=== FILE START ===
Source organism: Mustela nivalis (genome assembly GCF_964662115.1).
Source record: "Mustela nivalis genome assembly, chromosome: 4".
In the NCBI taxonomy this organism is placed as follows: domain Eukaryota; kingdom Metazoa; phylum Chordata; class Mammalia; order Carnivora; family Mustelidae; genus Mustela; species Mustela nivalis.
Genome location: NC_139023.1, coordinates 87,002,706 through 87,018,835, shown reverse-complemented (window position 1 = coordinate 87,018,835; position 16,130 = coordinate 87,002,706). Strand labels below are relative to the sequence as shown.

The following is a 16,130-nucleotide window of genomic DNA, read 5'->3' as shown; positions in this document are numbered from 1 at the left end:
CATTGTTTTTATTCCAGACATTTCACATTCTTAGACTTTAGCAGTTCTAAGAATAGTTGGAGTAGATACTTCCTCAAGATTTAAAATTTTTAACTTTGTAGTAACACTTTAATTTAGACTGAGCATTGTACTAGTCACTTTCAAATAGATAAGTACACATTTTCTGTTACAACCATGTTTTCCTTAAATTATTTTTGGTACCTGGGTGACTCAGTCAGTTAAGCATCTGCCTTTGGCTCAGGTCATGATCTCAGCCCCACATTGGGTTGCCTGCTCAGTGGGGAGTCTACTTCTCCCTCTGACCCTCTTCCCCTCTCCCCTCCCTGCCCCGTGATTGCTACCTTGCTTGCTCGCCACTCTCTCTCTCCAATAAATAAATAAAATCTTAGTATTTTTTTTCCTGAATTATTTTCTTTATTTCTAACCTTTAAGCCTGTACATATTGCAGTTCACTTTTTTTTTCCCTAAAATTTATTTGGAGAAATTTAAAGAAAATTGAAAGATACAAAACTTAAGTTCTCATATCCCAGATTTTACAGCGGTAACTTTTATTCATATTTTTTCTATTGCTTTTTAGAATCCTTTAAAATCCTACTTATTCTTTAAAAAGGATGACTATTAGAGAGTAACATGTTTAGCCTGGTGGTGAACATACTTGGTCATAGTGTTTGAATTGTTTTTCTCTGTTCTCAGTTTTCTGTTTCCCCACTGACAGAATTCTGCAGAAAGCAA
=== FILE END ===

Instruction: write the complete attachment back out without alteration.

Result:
Source organism: Mustela nivalis (genome assembly GCF_964662115.1).
Source record: "Mustela nivalis genome assembly, chromosome: 4".
In the NCBI taxonomy this organism is placed as follows: domain Eukaryota; kingdom Metazoa; phylum Chordata; class Mammalia; order Carnivora; family Mustelidae; genus Mustela; species Mustela nivalis.
Genome location: NC_139023.1, coordinates 87,002,706 through 87,018,835, shown reverse-complemented (window position 1 = coordinate 87,018,835; position 16,130 = coordinate 87,002,706). Strand labels below are relative to the sequence as shown.

The following is a 16,130-nucleotide window of genomic DNA, read 5'->3' as shown; positions in this document are numbered from 1 at the left end:
CATTGTTTTTATTCCAGACATTTCACATTCTTAGACTTTAGCAGTTCTAAGAATAGTTGGAGTAGATACTTCCTCAAGATTTAAAATTTTTAACTTTGTAGTAACACTTTAATTTAGACTGAGCATTGTACTAGTCACTTTCAAATAGATAAGTACACATTTTCTGTTACAACCATGTTTTCCTTAAATTATTTTTGGTACCTGGGTGACTCAGTCAGTTAAGCATCTGCCTTTGGCTCAGGTCATGATCTCAGCCCCACATTGGGTTGCCTGCTCAGTGGGGAGTCTACTTCTCCCTCTGACCCTCTTCCCCTCTCCCCTCCCTGCCCCGTGATTGCTACCTTGCTTGCTCGCCACTCTCTCTCTCCAATAAATAAATAAAATCTTAGTATTTTTTTTCCTGAATTATTTTCTTTATTTCTAACCTTTAAGCCTGTACATATTGCAGTTCACTTTTTTTTTCCCTAAAATTTATTTGGAGAAATTTAAAGAAAATTGAAAGATACAAAACTTAAGTTCTCATATCCCAGATTTTACAGCGGTAACTTTTATTCATATTTTTTCTATTGCTTTTTAGAATCCTTTAAAATCCTACTTATTCTTTAAAAAGGATGACTATTAGAGAGTAACATGTTTAGCCTGGTGGTGAACATACTTGGTCATAGTGTTTGAATTGTTTTTCTCTGTTCTCAGTTTTCTGTTTCCCCACTGACAGAATTCTGCAGAAAGCAA